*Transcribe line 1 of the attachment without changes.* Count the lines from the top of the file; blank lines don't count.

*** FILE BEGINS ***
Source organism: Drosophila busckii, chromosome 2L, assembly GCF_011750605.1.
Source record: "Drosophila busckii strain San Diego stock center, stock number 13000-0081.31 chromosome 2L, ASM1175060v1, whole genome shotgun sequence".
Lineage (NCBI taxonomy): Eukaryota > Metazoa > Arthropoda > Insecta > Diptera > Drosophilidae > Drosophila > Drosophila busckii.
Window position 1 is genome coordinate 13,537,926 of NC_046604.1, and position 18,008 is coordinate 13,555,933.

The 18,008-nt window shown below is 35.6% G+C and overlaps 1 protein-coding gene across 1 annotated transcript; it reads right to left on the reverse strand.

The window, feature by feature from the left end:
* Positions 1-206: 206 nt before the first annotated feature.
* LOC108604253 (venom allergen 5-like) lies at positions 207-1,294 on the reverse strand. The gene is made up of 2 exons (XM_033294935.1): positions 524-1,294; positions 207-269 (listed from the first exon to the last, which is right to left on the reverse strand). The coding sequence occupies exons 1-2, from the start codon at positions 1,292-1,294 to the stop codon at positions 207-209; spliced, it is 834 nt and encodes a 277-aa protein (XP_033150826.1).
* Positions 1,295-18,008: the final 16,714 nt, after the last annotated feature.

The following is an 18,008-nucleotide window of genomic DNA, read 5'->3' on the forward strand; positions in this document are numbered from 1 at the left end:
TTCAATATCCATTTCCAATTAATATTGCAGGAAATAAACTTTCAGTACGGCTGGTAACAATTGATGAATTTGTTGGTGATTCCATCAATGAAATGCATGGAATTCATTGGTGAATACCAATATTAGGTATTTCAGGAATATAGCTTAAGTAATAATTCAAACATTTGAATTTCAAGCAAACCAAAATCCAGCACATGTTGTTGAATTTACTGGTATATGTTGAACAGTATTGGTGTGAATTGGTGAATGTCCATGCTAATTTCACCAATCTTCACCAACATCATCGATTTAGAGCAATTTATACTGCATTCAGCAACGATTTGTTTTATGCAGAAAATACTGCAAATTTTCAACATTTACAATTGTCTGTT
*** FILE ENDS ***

Source organism: Drosophila busckii, chromosome 2L, assembly GCF_011750605.1.